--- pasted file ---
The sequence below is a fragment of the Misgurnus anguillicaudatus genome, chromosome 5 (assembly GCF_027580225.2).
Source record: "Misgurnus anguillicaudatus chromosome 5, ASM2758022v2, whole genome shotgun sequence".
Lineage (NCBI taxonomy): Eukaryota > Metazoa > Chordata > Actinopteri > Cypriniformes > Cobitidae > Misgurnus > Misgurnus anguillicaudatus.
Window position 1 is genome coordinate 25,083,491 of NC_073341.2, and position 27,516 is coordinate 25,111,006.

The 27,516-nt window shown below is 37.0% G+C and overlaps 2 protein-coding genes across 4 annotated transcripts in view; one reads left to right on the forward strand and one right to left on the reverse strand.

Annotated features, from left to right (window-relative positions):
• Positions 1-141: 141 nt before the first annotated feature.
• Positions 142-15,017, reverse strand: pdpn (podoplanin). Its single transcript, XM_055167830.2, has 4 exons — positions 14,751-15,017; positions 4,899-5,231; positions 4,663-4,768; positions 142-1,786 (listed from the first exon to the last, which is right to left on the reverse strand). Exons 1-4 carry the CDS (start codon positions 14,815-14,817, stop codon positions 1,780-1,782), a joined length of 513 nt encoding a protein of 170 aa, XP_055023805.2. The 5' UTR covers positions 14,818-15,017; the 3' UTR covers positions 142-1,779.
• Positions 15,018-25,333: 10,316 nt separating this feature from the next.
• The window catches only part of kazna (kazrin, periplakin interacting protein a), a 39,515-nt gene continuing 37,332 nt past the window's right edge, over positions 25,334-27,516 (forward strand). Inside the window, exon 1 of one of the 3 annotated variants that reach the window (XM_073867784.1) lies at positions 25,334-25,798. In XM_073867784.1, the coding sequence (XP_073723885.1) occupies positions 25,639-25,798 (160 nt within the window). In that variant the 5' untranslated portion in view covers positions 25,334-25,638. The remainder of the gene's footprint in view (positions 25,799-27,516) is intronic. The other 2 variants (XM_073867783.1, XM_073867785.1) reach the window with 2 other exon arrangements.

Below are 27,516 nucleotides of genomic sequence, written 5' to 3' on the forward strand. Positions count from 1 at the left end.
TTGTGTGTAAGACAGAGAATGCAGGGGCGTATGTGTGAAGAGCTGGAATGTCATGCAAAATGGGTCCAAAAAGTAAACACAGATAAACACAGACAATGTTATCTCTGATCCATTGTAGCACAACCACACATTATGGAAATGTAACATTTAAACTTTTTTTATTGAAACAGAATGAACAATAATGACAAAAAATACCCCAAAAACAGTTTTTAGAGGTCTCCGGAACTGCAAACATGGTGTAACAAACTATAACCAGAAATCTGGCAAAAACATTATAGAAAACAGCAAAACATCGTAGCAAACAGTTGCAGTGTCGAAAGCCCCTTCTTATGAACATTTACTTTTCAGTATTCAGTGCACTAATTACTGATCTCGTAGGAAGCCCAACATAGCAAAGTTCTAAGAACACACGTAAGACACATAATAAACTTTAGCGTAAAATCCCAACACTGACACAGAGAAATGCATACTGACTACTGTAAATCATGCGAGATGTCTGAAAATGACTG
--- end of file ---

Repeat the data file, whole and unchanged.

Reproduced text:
The sequence below is a fragment of the Misgurnus anguillicaudatus genome, chromosome 5 (assembly GCF_027580225.2).
Source record: "Misgurnus anguillicaudatus chromosome 5, ASM2758022v2, whole genome shotgun sequence".
Lineage (NCBI taxonomy): Eukaryota > Metazoa > Chordata > Actinopteri > Cypriniformes > Cobitidae > Misgurnus > Misgurnus anguillicaudatus.
Window position 1 is genome coordinate 25,083,491 of NC_073341.2, and position 27,516 is coordinate 25,111,006.

The 27,516-nt window shown below is 37.0% G+C and overlaps 2 protein-coding genes across 4 annotated transcripts in view; one reads left to right on the forward strand and one right to left on the reverse strand.

Annotated features, from left to right (window-relative positions):
• Positions 1-141: 141 nt before the first annotated feature.
• Positions 142-15,017, reverse strand: pdpn (podoplanin). Its single transcript, XM_055167830.2, has 4 exons — positions 14,751-15,017; positions 4,899-5,231; positions 4,663-4,768; positions 142-1,786 (listed from the first exon to the last, which is right to left on the reverse strand). Exons 1-4 carry the CDS (start codon positions 14,815-14,817, stop codon positions 1,780-1,782), a joined length of 513 nt encoding a protein of 170 aa, XP_055023805.2. The 5' UTR covers positions 14,818-15,017; the 3' UTR covers positions 142-1,779.
• Positions 15,018-25,333: 10,316 nt separating this feature from the next.
• The window catches only part of kazna (kazrin, periplakin interacting protein a), a 39,515-nt gene continuing 37,332 nt past the window's right edge, over positions 25,334-27,516 (forward strand). Inside the window, exon 1 of one of the 3 annotated variants that reach the window (XM_073867784.1) lies at positions 25,334-25,798. In XM_073867784.1, the coding sequence (XP_073723885.1) occupies positions 25,639-25,798 (160 nt within the window). In that variant the 5' untranslated portion in view covers positions 25,334-25,638. The remainder of the gene's footprint in view (positions 25,799-27,516) is intronic. The other 2 variants (XM_073867783.1, XM_073867785.1) reach the window with 2 other exon arrangements.

Below are 27,516 nucleotides of genomic sequence, written 5' to 3' on the forward strand. Positions count from 1 at the left end.
TTGTGTGTAAGACAGAGAATGCAGGGGCGTATGTGTGAAGAGCTGGAATGTCATGCAAAATGGGTCCAAAAAGTAAACACAGATAAACACAGACAATGTTATCTCTGATCCATTGTAGCACAACCACACATTATGGAAATGTAACATTTAAACTTTTTTTATTGAAACAGAATGAACAATAATGACAAAAAATACCCCAAAAACAGTTTTTAGAGGTCTCCGGAACTGCAAACATGGTGTAACAAACTATAACCAGAAATCTGGCAAAAACATTATAGAAAACAGCAAAACATCGTAGCAAACAGTTGCAGTGTCGAAAGCCCCTTCTTATGAACATTTACTTTTCAGTATTCAGTGCACTAATTACTGATCTCGTAGGAAGCCCAACATAGCAAAGTTCTAAGAACACACGTAAGACACATAATAAACTTTAGCGTAAAATCCCAACACTGACACAGAGAAATGCATACTGACTACTGTAAATCATGCGAGATGTCTGAAAATGACTG